Anonymous More than 1 year ago
Has some exciting scenes and the writing style is good. That said, she spends an inordinate amount of time describing places in Europe that she probably traveled to and every conversation between Darcy and Elizabeth relates back to Pride and Prejudice! I kept waiting for more to happen and by the time the end occured it seemed to wrap up pretty quickly compared to the hundreds of pages I had to read to get there. If you like alternate reality for Pride and Prejudice minus the vampire angle, I really liked Mr. Fitzwilliam Darcy by Abigail Reynolds.
kel-kel More than 1 year ago
This is another book I was unsure of when I first saw it. I didn't like the idea of one of literature's greatest heroes being turned into a vampire. Though, I must say the idea is far better than randomly throwing zombies into Jane Austen's actual work. The creator of THAT monstrosity should be ashamed of themselves. However, this book .. I must give credit where credit is due. The author took a very well known story and rewrote it to make the whole vampire thing work. Mr. Darcy definitely beats Rice's Lestat and Meyer's Edward hands down in the sexy vamp category. I definitely recommend this book to any Jane Austen fan who might be looking for something a little different than the every day P&P variation.
Anonymous More than 1 year ago
A bit of a time (and money) waster: you have to trudge through about 158 (out of 215) v-e-r-y slow pages before the story becomes somewhat interesting. One hundred fifty-something pages to set up about 57 pages of story. Recommended only for DESPERATE Pride and Prejudice slash vampire fans.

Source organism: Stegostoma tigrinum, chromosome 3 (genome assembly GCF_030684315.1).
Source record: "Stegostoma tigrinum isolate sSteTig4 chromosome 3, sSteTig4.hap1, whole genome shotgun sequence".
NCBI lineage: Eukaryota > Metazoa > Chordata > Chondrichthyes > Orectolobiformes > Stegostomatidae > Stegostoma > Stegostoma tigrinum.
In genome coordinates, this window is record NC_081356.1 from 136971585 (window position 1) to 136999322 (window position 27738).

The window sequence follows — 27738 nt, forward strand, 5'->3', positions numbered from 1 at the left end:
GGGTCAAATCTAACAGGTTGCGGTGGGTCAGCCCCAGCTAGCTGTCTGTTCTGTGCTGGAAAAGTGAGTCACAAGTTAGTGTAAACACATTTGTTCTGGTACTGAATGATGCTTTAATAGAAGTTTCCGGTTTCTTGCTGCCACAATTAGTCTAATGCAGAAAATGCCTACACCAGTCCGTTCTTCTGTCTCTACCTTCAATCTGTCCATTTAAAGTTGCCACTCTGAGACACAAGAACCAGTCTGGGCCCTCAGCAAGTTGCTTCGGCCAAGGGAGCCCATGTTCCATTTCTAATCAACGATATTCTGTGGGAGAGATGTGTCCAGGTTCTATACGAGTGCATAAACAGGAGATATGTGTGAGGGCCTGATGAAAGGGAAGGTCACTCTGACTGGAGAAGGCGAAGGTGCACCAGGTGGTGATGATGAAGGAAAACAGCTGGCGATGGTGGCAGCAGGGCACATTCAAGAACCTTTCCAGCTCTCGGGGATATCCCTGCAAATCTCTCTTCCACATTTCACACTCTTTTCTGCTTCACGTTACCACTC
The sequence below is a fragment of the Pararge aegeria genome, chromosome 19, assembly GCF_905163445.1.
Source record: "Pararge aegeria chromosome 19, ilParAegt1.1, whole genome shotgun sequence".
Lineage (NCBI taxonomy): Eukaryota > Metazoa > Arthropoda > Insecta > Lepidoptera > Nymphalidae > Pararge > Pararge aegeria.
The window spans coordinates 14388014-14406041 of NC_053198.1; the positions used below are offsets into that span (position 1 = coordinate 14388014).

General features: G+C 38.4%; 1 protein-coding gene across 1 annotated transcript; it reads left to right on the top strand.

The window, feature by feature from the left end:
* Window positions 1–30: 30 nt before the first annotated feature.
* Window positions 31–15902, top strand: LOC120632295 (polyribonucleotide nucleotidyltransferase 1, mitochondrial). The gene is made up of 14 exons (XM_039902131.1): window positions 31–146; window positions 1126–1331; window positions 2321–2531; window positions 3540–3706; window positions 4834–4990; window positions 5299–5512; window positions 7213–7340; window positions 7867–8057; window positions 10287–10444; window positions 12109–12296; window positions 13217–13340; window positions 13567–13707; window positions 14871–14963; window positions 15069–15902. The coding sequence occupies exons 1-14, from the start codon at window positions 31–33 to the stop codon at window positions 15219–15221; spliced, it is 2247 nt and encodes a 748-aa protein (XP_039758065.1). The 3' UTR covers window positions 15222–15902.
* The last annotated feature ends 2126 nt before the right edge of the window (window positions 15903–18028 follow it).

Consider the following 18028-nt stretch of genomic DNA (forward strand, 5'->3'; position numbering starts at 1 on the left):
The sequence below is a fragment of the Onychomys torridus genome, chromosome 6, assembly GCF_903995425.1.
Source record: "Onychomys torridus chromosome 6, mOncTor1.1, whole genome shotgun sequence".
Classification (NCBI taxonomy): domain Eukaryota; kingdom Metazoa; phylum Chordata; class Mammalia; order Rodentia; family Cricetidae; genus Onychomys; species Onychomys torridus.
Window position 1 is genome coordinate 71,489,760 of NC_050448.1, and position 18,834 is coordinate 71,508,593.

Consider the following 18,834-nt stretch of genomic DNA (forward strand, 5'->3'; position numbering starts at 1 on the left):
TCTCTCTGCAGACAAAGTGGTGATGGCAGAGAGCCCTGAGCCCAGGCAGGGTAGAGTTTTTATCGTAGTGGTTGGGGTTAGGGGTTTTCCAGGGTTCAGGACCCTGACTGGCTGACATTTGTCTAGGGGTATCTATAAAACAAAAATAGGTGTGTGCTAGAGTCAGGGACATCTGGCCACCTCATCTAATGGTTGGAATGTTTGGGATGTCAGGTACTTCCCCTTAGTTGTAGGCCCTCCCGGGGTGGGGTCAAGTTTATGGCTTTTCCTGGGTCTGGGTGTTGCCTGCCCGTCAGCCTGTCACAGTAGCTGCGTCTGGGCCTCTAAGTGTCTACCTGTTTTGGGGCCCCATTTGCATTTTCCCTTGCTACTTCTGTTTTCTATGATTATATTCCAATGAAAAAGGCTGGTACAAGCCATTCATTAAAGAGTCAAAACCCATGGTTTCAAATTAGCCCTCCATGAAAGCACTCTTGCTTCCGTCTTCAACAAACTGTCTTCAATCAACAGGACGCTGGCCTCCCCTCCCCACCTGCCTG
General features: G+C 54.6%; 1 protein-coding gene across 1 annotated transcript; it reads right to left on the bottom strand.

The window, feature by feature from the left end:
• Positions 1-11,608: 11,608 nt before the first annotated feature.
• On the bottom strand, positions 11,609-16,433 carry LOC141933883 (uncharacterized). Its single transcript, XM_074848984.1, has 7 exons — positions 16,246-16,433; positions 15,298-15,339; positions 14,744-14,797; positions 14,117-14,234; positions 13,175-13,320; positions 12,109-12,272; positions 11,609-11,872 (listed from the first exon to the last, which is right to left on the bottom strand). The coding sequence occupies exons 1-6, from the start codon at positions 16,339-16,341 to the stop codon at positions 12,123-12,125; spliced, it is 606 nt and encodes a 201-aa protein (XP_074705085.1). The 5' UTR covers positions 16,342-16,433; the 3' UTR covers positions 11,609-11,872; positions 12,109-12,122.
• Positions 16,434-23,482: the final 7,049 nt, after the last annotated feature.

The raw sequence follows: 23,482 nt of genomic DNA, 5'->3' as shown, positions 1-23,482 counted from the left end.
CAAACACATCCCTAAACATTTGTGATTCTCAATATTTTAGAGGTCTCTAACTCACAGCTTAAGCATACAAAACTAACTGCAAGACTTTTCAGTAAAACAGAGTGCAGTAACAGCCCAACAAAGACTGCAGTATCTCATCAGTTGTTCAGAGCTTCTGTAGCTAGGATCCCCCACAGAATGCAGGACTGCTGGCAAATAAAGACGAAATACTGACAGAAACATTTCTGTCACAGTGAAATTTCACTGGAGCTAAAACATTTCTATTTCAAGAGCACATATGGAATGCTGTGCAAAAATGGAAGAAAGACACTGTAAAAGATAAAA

Lady_Hull More than 1 year ago
After reading Grange's Mr. Darcy's Diary I thought that this would be similar, it wasn't. Just because vampires are the "thing" now doesn't mean that good writers should write about them. If you want a great book with Mr. Darcy as a vampire read Regina Jeffers book called Vampire Darcy's Desire.
PEMBERLEYGAL More than 1 year ago
I have to admit that I was very, very skeptical. I am a Jane Austen freak and a purist and am especially protective of Eliza and Darcy. Anyone mess with my favorite literary couple...BEWARE. I picked up this book and was extremely delighted! I think that Amanda Grange has picked up on all the wonderful mannerisms that make Eliza and Darcy who they are and who I love. In this seemingly absurd plot Amanda Grange doesn't change the way Eliza and Darcy were in P&P but only adds to their experiences and how they react to things in the book is how I picture the P&P Eliza and Darcy reacting as well. I saw the 1996 movie version with Firth and Ehle and I found myself picturing them acting out this book and visualizing them as I read - they are the quintessential Eliza and Darcy and I think Amanda Grange captures their spirits and nuances. If you had previously told me that Pride and Prejudice could be concluded with a vampire theme I would have told you that you were crazy but dang....it works. I still can't really believe it but I loved the book! I think Jane Austen with how intrigued she was with the graphic novel would have also appreciated it.
mandyrv80 More than 1 year ago
I love P & P and thought this would be an intresting spin for these characters. I didn't have a lot of expectations for the book. I went in reading the book with an open mind and I'm glad I did. You can't take the book too serious because at times it seemed a little silly. I found the ending lacking but overall a good read. I respect the author for taking such a gamble with our beloved Mr. Darcy.
Anonymous More than 1 year ago
I was REALLy disappointed in this book, especially with a topic that could have made it unique and interesting. The story dragged greatly and I felt sorry for Elizabeth and all that she had to put up with in this story. Not recommended for P&P fans or vampire fans.
Laurel_Ann More than 1 year ago